Friday, October 12, 2018

Cloquet Fire: It Was a Day to Remember…

By Jim Heffernan
* Note: Today marks the 100th anniversary of the 1918 fires. 
What follows is my column that was originally printed in the 
Duluth News Tribune and re-printed in my book, Cooler, Near the Lake.
Today marks the 70thanniversary* of the great Cloquet fire that burned much of Northeastern Minnesota and killed hundreds of people. The ranks of those who remember it first-hand are getting thin, although there are still plenty of people in their late 70s and older around to tell about it.

Mention of the Cloquet fire brings vivid memories to me. While I missed it by more than two decades, my mother, Ruth Carlson, was age 19 and not yet married on that Oct. 12, 1918, and talked of it often when I was growing up.

Everybody who was in this area then had a story to tell about that terrible day. Many have passed the stories down through their families. This is my mother’s Cloquet fire, as she told the story often, once, a couple of years before she died in 1983, into a tape recorder.

They say that to a foot soldier huddled in a foxhole in combat the war is only as big as that foxhole. So it is with witnesses of cataclysmic events. We only see a small part and only after they are over do we learn of their scope.

My mother’s Cloquet fire story started in downtown Duluth and ended in her home on Piedmont Avenue between Third and Fourth streets in the West End. Here, in her words, is the way it was–for her.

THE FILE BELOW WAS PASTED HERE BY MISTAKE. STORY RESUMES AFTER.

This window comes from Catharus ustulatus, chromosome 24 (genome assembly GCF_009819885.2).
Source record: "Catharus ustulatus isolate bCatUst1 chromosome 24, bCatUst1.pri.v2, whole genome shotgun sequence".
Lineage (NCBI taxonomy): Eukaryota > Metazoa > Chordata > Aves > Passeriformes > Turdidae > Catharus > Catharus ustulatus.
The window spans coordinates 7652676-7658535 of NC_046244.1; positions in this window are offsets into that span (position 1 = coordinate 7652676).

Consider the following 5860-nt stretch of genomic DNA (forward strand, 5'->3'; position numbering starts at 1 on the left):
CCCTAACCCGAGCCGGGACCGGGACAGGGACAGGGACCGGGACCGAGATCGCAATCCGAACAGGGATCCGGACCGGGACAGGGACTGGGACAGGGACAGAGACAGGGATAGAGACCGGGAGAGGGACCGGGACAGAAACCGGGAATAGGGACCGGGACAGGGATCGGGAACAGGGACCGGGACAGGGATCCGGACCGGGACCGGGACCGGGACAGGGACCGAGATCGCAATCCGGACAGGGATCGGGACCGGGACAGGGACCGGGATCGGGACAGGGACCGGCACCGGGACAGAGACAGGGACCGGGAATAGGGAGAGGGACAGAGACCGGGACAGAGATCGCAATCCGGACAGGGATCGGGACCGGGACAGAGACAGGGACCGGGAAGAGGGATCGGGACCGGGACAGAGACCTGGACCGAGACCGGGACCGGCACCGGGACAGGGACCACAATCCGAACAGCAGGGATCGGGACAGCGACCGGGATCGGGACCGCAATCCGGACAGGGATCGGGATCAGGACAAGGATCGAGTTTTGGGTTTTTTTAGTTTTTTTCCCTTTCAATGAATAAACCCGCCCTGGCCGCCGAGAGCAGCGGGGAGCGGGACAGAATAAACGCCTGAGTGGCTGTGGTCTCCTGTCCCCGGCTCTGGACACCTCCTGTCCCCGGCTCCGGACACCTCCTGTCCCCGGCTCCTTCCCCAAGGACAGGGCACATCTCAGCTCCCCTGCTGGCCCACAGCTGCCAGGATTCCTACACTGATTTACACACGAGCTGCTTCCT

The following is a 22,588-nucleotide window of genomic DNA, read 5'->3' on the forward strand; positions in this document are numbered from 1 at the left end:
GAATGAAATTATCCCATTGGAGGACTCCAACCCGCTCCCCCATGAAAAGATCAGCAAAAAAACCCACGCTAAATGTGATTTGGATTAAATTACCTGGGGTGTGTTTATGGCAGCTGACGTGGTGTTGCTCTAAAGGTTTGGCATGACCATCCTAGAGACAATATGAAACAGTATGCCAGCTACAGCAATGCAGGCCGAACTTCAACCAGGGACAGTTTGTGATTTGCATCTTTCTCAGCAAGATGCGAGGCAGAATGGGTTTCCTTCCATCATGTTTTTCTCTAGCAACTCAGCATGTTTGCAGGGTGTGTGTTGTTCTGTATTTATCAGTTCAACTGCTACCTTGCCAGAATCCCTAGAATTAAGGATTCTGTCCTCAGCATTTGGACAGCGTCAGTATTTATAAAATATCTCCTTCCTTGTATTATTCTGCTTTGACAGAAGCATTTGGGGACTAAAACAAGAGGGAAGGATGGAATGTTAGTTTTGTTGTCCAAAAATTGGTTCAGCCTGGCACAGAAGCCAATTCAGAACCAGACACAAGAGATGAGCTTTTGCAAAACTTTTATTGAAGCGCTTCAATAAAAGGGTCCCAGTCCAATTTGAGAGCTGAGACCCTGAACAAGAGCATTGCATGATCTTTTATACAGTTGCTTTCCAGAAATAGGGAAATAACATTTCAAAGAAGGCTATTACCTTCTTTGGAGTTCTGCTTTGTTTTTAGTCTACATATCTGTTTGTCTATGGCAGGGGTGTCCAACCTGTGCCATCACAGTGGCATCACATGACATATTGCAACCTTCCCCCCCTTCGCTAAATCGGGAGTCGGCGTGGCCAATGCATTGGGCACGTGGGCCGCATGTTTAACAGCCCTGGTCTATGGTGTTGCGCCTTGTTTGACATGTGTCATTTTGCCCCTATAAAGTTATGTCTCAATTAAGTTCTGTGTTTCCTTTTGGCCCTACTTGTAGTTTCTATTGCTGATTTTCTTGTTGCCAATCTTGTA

“It was a very lovely sunshiny day. It was a Saturday and I had baked several loaves of bread. My friend and I went downtown in the afternoon to look for a birthday gift for another friend. We left about 2:30 and went to Wahl’s store, which was George A. Gray Co. then.

“(After shopping) when we came out on Superior Street a terrific wind was blowing and it was very dark. We boarded a streetcar and coming up Piedmont Avenue we met trucks with people on them screaming. Balls of fire were rolling down the avenue, paper and other debris burning. We were frightened and hurried to our homes. (At that point) we hadn’t heard what had happened.

“The wind was so strong you could hardly breathe. I got home and my family was very excited. My mother had died in April so it was my father and five (younger) sisters wondering where to go. People were driving down Piedmont Avenue in trucks and cars, screaming. They had been picked up in Hermantown where everything was on fire.

“Soon a friend of ours called and told us to pack clothes and a little food and be ready to flee down to the bay because Duluth was surrounded by fire and (he said) the bridge crossing to Superior was burning. The Woodland area was also burning. A neighbor came over crying and wringing her hands because her three children were visiting in Lakewood with their grandmother. She didn’t know if they were alive.

“Then we heard they had ordered the people from Twelfth to Tenth streets and the area all around there to vacate. There was so much smoke we could hardly breathe. The rooms were filled with smoke. They called my dad and asked if he would take the grocery truck from where he worked to Hermantown to pick up people. He couldn’t leave us alone.

“(Later in the evening) my younger sisters were sleeping and my dad and I were up watching. About 2 o’clock in the morning the wind died down. We were saved–how thankful we were. My friend and I walked up to Hermantown the next day. What a sight we saw–people weeping standing in front of ash piles that had been their homes…so much sickness,too…the people were dying from the flu. (The fire occurred during the great Spanish flu epidemic.) It was not a pretty sight to see beautiful trees and vegetation all black, but the people were brave and went back to their small farms and started to build again.